The final whistle between Tottenham and Chelsea has been blown. The two teams ended in a 2-2 draw, guaranteeing Leicester City the Barclays Premier League title. On May 2, 2016, Leicester City F.C. became champions. 

Leicester, England -

Foundation

The club was founded in 1884 as Leicester Fosse F.C. by a group of football hungry boys attending the Wyggeston Grammar School for Boys. Leicester joined the Football Association, England's football governing body, in 1890, after six years of amateur football. In the 1908-09 season, the team was promoted to the England's top league after years of moving up and down through the lower divisions. They spent only one season in the first division, getting outclassed by opponents left and right, before being relegated.

Five years later, World War I's breakout saw the breakup of football leagues all across England. Each and every prospective player was needed in some capacity to aid the war effort. Finally, on November 11, 1918, Armistice Day, the world had finally seen the backside of the Great War and just a few months later, the football leagues were reformed and the Leicester Fosse, an Old English colloquial term meaning "ditch", was reformed right along with them, but this time rebranded as Leicester City F.C.

Perpetual Cycle

Throughout the most of the 20th century, the Leicester City Foxes continued to rotate through the top two divisions. In the 1920's, 30's, 40's, and 50's, allowing a break for WWII, the club reached the paramount division repeatedly, only to be repeatedly relegated. It wasn't until 1957 that LCFC was able to enjoy a period of stability in the top flight of the English leagues. Leicester remained in the top league for 12 consecutive season's, the club's longest ever stay in "Tier One".

Alas, in 1969, Leicester began their vicious promotion/relegation cycle once again. The sequence repeated itself all the way through the end of the 2007-2008 season. Unfortunately for their club's supporters, Leicester was relegated to League One, England's third division. For the first time ever, Leicester City was outside the top two divisions.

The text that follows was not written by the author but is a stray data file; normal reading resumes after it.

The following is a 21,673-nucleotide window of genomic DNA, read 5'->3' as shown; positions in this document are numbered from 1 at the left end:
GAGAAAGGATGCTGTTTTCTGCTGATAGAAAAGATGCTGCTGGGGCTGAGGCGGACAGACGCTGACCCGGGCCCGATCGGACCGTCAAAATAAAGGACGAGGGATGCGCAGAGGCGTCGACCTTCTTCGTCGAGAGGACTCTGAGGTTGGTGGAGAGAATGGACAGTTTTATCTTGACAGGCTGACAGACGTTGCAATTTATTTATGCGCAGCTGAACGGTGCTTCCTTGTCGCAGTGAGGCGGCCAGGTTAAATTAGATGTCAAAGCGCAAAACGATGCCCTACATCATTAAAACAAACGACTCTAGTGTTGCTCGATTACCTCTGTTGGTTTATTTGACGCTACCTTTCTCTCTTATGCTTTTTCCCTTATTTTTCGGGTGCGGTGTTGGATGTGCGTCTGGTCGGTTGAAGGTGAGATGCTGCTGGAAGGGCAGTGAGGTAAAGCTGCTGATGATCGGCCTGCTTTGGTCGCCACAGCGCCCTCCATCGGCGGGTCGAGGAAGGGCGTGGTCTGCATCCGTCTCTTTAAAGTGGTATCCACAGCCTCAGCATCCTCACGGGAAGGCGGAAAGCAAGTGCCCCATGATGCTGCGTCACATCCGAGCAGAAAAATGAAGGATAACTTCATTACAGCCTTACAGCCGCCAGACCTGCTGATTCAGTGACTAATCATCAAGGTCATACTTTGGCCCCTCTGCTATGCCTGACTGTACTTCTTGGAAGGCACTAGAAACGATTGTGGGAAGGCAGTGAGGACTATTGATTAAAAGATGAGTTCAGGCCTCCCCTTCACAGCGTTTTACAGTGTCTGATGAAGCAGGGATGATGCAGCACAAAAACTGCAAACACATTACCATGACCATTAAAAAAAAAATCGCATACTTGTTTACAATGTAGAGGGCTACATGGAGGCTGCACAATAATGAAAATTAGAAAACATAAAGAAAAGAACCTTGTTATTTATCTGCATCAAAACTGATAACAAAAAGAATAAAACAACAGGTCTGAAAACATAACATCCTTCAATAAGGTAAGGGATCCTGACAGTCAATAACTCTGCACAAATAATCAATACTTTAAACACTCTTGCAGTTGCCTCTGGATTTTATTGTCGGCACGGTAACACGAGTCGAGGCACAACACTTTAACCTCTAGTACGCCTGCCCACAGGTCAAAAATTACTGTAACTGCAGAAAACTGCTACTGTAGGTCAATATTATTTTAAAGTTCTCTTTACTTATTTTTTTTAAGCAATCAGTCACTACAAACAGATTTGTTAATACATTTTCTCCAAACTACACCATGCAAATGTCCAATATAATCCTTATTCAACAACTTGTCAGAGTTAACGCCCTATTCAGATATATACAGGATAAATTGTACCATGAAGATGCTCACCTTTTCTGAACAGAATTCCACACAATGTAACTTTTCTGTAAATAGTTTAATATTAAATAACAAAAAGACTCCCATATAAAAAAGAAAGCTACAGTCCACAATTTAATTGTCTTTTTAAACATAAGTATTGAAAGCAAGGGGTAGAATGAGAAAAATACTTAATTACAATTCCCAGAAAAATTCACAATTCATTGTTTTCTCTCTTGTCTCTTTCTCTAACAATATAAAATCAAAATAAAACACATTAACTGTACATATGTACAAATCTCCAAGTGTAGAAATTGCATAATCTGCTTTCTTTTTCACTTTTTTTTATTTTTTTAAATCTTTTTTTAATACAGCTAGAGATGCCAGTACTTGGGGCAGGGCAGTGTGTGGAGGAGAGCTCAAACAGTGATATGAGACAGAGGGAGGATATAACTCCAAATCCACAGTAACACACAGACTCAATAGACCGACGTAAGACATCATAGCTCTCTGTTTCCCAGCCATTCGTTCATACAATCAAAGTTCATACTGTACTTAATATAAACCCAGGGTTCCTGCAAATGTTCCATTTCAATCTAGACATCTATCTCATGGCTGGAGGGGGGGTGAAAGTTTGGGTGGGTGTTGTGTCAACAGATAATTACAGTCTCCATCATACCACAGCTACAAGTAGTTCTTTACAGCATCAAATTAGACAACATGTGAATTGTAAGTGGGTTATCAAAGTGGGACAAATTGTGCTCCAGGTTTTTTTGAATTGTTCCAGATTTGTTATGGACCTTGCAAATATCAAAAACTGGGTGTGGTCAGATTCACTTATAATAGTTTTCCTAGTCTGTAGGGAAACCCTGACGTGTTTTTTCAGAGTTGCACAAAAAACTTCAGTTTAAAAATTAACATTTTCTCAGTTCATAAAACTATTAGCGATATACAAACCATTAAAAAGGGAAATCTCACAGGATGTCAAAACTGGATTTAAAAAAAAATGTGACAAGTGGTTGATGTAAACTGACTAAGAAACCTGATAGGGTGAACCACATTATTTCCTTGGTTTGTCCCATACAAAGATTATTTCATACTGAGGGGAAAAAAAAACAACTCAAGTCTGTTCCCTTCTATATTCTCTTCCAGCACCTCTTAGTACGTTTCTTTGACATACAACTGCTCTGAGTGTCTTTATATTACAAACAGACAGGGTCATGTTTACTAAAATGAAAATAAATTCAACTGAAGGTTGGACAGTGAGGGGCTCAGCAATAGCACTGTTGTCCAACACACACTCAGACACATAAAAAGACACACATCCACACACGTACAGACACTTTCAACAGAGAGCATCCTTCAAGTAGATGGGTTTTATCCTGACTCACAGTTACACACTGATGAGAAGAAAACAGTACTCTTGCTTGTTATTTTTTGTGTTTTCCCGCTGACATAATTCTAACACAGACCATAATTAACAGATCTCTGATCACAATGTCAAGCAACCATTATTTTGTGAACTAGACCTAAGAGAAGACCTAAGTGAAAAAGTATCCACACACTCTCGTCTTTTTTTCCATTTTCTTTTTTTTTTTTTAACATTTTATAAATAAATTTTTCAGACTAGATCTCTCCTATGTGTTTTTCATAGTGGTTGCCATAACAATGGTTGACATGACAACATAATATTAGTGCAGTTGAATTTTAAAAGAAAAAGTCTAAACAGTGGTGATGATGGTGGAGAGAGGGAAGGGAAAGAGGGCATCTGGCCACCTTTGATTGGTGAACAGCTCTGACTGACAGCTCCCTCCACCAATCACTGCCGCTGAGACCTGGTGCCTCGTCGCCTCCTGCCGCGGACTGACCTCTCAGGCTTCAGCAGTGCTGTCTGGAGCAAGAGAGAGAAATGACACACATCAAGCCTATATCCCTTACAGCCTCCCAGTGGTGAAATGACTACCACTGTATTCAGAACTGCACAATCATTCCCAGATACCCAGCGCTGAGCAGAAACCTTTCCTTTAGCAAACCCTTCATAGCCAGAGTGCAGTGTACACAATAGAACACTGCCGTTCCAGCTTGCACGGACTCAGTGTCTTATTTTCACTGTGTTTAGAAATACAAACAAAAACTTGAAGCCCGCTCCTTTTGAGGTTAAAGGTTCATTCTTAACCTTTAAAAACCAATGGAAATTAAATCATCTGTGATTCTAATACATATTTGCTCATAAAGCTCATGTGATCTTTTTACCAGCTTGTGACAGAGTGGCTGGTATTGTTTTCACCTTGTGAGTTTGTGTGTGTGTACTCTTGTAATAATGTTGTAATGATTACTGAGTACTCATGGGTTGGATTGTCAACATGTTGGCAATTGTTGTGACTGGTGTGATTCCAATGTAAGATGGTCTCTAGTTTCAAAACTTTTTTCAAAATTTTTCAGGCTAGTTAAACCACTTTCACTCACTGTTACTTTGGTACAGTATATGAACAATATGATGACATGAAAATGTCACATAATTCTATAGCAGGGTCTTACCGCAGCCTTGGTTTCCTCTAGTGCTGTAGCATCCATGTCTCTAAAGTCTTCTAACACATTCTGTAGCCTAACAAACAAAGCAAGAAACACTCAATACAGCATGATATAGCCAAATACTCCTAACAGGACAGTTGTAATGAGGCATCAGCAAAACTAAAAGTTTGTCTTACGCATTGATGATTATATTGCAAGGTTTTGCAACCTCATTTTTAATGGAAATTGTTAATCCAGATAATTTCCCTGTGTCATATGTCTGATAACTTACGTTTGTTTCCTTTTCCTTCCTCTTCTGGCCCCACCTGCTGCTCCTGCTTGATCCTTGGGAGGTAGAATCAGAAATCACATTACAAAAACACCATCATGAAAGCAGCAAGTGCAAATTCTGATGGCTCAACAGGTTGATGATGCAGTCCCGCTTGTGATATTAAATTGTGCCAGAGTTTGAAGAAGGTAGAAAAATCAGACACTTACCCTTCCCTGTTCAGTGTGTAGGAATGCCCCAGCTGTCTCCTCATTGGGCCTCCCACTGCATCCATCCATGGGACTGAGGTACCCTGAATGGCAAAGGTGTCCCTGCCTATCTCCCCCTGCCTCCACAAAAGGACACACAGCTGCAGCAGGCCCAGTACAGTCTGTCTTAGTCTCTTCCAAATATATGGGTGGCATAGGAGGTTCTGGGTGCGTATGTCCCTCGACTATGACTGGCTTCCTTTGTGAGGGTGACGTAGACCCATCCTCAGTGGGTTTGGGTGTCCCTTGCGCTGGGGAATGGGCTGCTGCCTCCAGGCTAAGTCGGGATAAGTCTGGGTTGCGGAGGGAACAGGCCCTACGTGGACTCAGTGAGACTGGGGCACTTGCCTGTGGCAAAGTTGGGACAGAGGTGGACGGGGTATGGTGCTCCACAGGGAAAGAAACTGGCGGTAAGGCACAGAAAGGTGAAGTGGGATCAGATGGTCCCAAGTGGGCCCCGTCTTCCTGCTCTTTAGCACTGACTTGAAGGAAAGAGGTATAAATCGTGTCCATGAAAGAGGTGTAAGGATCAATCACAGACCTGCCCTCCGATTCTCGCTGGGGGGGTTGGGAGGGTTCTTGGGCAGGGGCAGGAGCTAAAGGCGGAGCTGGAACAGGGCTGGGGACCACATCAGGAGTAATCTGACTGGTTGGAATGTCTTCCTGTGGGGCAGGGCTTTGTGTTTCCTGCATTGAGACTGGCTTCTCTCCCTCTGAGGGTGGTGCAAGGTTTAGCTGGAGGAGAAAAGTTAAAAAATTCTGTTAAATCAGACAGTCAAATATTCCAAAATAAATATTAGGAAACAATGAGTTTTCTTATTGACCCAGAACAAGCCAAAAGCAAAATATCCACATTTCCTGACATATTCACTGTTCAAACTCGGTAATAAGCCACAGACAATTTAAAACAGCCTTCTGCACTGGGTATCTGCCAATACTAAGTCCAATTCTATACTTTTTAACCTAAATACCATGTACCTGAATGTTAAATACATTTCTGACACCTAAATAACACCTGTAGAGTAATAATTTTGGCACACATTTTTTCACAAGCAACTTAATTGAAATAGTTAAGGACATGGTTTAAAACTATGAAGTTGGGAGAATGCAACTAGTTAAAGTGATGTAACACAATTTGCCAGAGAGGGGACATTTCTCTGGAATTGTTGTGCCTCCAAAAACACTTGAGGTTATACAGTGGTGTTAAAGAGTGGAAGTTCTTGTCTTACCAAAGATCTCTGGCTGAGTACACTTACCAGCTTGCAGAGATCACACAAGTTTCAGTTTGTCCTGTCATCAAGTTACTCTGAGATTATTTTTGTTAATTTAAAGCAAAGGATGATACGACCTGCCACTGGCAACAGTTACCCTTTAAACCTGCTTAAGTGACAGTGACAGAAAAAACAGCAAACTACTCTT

Reform

Something had to be done. A new manager, Nigel Pearson, was hired by the board; it was hoped that Pearson could spark some sort of revival, returning the club to its previous heights of success. Remarkably, he managed to do just that. In his first season at the helm, the Foxes won the League One title, garnering promotion to the Championship, the second league. In the following 2010-11 season, Leicester finished fifth in the English Football Championship, nearly reaching promotion to the Premier League, but ultimately falling just short.

Finally in 2014, after five seasons in the Championship, Leicester City F.C. won the "Championship championship", earning promotion to the Premier League. 

New Beginnings

After a promising beginning to the Premier League season, Leicester fell back to the bottom of the table after 29 games. They had only garnered 19 points from these first 29 games. All looked lost for the Foxes and a return to the Championship seemed probable. Instead of succumbing to the pressure, Leicester City fought back, winning seven of their last nine and only losing three of their last thirteen games. LCFC had once again staved off relegation in one of the most impressive Premier League feats of all time. No team in history had ever escaped relegation while being stuck at the bottom of the table at Christmas.